Abstract NS3: The Hospital Anxiety and Depression Scale Has Limitations in Inpatient Post Stroke Depression Screening
Background and Purpose: While the prevalence of post stroke depression (PSD) is high (ranging from 33% to 50%), it is often underdiagnosed and undertreated, impairing recovery for stroke survivors. Comprehensive Stroke Center designation now mandates depression screening. We aimed to evaluate the Hospital Anxiety and Depression Scale (HADS) as a depression screening tool in the inpatient setting for stroke patients.
Methods: A single academic medical center initiated use of the HADS to screen for depression during acute hospitalization in patients with a primary stroke diagnosis. All stroke patients who met the following inclusion criteria between Sept. 2012 and June 2013 were screened: (1) Length of stay (LOS) ≥ to 5 days (2) medically stable (3) cognitively intact (4) no aphasia and (5) English speaking. NCHS data indicate the average inpatient LOS is 5.3 days, as such, we modified the HADS to ask patients to reflect upon their experience over the last five days. Therefore, patients were evaluated on ≥ hospital day 5.
Results: 423 patients were hospitalized with stroke as their primary diagnosis, 44 (10.4%) were eligible to be screened for depression. Short LOS and cognitive/language impairments comprised 75% of the excluded patients. Twenty-six of 44 eligible patients (59%) completed the HADS. Only two patients who were screened had a positive screening result, both of whom were known at admission to have a comorbid diagnosis of depression. No detections of post stroke depression were made.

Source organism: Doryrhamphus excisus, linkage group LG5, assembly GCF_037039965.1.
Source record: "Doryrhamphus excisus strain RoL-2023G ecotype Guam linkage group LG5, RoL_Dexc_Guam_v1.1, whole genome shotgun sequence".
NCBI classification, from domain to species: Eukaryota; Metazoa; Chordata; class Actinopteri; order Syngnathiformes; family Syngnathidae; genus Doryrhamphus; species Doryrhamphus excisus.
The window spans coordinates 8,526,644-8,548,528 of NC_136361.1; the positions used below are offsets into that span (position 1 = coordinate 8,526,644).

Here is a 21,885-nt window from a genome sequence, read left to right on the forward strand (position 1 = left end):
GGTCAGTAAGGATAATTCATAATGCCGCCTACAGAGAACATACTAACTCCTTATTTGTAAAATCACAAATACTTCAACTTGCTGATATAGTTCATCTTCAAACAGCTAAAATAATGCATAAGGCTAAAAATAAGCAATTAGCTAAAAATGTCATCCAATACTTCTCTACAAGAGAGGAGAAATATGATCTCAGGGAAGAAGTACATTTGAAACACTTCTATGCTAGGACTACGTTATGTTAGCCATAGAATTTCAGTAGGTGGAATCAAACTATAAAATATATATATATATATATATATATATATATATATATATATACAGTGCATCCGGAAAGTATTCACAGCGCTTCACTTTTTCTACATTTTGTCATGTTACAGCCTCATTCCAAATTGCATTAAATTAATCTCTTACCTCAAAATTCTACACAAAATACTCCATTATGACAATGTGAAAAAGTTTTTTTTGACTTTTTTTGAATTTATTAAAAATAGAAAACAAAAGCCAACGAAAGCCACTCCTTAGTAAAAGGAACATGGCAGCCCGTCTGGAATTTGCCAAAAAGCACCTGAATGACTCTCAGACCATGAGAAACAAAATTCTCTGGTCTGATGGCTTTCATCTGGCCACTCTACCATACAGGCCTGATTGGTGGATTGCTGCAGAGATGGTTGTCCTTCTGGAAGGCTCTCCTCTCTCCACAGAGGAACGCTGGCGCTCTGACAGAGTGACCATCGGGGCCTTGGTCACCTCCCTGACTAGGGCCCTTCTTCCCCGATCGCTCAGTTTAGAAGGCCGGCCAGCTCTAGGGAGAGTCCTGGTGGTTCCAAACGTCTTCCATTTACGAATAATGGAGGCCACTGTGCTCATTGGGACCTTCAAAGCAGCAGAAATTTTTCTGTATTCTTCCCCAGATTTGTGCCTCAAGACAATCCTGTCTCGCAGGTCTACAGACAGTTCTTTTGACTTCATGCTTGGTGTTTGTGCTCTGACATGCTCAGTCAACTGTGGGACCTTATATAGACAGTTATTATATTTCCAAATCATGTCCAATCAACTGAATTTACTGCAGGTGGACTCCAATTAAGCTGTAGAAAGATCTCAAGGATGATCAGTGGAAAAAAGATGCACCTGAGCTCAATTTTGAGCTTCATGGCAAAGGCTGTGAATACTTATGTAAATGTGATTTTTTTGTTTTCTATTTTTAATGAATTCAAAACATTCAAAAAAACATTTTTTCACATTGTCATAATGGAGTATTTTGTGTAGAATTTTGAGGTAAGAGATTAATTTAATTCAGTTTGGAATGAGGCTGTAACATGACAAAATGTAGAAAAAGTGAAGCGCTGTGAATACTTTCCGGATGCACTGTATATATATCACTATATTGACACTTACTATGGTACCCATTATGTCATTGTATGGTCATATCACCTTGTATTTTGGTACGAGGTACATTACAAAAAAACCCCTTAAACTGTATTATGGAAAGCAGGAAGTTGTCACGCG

Conclusions: While identification and treatment of post-stroke depression is critical to support maximal recovery in stroke survivors, the HADS has significant limitations as a screening tool. Many stroke patients had LOS <5 days, which may be too short of a time frame to use the HADS. Alternative instruments for inpatient screening of depression or utilization of other in-hospital prediction models may show promise. Recent research describes a clinical prediction model with accompanying risk-assessment table to identify patients at risk for post stroke depression. Validated screening tools and predictive models for patients with cognitive impairment and communication difficulties should also be explored.
Author Disclosures: S.L. Casal: None. A. Finley-Caulfield: None. W. Tai: None.
- © 2014 by American Heart Association, Inc.